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Historia

On-line version ISSN 2309-8392
Print version ISSN 0018-229X

Abstract

SZABO-ZSOLDOS, Gábor. Hungarians in the Anglo-Boer War. Historia [online]. 2021, vol.66, n.2, pp.2-22. ISSN 2309-8392.  http://dx.doi.org/10.17159/2309-8392/2021/v66n2a1.

The Anglo-Boer War (1899-1902), also known as the South African War, had many Hungarian connections in the areas of economy, politics, and culture. Great Britain and the Boer Republics attempted to purchase agricultural products (especially horses and flour) in Hungary, to be used during the war. Hungarian journals and newspapers published a large number of articles and other features on the war, and outstanding Hungarian poets and novelists, as well as politicians and other public figures reflected on the conflict and expressed their pro-Boer, pro-British, or neutral opinions. Hungarians who served in the Boer commandos or who fought under the Union Jack in South Africa constitute the closest connection between the Carpathian Basin and the Anglo-Boer War. Seventeen Hungarians have been identified who took an active part in the war, the majority of them (twelve people), on the Boer side, while only five supported the British war effort. This article focuses on three of the Hungarian participants: Tibor Péchy, Albert Wass, and Albert Theophilus Duka. While Péchy and Wass were pro-Boer volunteers, Duka served in the British Army. After describing their South African activities, a comparison is made of the motivation for their participation in the Anglo-Boer War.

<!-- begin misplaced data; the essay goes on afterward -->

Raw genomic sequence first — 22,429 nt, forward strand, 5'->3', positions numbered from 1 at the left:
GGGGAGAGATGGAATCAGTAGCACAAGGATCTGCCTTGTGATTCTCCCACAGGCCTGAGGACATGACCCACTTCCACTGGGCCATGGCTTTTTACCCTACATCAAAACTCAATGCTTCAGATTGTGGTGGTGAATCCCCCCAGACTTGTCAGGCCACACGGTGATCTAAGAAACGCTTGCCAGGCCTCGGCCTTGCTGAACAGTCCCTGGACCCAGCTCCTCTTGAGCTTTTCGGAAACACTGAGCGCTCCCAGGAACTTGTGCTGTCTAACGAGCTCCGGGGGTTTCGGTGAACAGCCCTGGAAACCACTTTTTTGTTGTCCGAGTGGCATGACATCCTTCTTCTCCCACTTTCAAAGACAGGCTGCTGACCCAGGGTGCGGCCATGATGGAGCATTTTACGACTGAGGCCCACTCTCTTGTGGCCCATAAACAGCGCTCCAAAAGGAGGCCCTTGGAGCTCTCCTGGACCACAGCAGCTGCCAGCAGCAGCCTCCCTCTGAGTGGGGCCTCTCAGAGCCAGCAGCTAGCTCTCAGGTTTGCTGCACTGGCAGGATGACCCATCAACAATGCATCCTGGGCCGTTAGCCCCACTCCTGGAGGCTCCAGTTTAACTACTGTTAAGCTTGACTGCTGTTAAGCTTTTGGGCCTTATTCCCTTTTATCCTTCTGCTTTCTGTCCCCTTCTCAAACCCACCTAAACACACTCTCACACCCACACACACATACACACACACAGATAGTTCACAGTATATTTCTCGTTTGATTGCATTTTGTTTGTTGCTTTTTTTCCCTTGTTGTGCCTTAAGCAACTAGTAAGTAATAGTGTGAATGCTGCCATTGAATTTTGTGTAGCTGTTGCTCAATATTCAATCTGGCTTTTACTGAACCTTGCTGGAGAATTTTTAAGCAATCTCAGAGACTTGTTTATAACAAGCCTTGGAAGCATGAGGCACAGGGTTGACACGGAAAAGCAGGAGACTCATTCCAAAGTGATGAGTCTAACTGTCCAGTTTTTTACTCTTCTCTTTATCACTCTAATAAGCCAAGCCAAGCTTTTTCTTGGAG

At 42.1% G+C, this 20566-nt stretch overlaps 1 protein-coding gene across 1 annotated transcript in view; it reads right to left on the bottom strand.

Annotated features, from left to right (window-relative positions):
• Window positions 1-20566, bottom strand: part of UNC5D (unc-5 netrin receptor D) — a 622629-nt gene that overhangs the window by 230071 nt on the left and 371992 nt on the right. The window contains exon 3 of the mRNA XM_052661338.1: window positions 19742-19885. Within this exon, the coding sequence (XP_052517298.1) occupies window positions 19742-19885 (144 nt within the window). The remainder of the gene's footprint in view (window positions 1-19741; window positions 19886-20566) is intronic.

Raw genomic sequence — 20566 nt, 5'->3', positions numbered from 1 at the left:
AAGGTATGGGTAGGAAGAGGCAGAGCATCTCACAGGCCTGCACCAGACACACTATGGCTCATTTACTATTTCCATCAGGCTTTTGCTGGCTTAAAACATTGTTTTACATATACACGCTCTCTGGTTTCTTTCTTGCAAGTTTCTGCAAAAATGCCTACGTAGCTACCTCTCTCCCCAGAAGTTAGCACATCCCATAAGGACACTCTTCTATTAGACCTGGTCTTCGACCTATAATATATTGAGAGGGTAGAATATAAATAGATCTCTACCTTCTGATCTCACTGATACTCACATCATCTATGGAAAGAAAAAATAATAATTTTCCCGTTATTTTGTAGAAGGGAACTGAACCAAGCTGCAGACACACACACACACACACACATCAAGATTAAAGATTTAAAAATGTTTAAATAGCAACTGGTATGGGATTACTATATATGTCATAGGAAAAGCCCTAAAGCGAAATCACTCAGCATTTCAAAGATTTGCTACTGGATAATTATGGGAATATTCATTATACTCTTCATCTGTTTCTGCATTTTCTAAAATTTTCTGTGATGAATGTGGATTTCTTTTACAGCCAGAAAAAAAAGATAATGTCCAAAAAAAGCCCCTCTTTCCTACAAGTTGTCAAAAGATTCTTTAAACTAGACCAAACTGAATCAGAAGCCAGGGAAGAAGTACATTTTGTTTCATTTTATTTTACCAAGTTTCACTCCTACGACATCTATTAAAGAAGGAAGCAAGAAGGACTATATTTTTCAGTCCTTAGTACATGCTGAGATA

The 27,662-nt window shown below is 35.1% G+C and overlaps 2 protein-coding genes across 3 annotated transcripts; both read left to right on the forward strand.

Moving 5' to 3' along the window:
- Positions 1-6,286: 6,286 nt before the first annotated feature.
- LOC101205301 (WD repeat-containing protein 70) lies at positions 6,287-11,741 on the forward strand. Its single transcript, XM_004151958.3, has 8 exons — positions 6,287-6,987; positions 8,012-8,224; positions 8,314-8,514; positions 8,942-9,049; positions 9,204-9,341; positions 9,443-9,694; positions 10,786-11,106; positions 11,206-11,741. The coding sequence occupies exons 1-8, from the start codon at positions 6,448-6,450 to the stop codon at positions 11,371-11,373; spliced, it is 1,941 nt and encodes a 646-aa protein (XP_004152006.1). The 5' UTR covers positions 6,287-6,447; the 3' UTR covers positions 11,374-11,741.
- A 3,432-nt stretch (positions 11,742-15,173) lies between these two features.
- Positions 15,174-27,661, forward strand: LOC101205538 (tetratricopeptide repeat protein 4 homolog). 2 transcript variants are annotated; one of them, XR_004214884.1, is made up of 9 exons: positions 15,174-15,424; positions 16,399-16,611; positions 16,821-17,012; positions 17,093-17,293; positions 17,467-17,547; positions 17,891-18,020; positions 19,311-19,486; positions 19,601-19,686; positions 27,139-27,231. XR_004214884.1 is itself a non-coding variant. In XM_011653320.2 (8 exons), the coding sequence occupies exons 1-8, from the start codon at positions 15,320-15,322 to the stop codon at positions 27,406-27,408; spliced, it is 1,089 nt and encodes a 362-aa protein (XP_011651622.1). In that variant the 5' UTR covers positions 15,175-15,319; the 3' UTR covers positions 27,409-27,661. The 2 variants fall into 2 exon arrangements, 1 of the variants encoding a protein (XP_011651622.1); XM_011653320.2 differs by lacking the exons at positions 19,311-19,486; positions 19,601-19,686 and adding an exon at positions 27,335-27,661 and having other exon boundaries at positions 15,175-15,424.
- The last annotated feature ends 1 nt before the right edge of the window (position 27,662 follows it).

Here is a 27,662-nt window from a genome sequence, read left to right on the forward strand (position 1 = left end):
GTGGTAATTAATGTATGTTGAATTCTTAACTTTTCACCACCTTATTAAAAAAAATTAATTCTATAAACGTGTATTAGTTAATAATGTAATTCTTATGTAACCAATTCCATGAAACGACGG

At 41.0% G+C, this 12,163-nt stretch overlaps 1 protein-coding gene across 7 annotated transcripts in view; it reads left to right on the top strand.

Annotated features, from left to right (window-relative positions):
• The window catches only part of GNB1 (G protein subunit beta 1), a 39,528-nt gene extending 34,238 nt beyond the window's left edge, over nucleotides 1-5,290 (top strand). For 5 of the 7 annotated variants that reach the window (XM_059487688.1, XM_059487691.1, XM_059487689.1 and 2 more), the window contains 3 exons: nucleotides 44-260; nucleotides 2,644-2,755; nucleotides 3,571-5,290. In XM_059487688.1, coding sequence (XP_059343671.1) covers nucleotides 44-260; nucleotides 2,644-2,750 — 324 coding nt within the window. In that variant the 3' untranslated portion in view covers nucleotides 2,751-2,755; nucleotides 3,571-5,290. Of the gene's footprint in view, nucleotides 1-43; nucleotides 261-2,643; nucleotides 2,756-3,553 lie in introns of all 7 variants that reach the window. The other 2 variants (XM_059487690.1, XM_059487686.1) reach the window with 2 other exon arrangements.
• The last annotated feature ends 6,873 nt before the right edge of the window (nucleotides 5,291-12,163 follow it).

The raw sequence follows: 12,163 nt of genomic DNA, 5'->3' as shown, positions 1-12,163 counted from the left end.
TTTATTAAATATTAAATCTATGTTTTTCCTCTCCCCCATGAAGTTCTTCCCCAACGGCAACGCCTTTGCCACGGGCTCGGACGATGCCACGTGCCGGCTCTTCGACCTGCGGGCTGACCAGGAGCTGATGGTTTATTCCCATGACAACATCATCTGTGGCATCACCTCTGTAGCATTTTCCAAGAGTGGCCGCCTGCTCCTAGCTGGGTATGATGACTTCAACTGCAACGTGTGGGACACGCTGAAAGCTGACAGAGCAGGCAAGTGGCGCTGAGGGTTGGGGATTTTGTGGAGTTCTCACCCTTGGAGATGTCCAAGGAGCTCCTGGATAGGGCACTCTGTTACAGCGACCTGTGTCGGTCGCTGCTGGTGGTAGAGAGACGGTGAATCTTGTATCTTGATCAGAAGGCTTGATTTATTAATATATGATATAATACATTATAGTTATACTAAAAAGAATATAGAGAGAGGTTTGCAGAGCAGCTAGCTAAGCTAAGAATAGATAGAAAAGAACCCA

Keywords : Anglo-Boer/South African War; Count Albert Wass; Dr Albert Theophilus Duka; Félix Luzsénszky; Hungarians; Hungarian Revolution and War of Independence; 1848-1849; Lajos Kossuth; Tibor Péchy; President Paul Kruger.

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